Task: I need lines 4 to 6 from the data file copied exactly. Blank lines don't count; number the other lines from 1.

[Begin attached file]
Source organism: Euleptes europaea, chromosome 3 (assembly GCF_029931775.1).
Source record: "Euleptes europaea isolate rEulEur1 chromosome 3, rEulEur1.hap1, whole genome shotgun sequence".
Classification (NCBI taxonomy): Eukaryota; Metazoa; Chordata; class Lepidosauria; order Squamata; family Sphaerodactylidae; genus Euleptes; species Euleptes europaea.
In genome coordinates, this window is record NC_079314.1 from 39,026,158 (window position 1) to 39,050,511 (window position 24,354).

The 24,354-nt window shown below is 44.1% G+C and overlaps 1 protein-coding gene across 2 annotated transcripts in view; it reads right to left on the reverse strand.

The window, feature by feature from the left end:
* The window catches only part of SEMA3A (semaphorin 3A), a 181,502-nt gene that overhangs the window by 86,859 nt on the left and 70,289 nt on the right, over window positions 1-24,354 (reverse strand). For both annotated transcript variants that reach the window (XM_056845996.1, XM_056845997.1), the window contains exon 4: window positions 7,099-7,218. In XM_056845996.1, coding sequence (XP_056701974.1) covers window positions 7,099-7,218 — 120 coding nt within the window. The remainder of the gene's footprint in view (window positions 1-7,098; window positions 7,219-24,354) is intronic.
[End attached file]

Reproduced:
In genome coordinates, this window is record NC_079314.1 from 39,026,158 (window position 1) to 39,050,511 (window position 24,354).

The 24,354-nt window shown below is 44.1% G+C and overlaps 1 protein-coding gene across 2 annotated transcripts in view; it reads right to left on the reverse strand.

The window, feature by feature from the left end: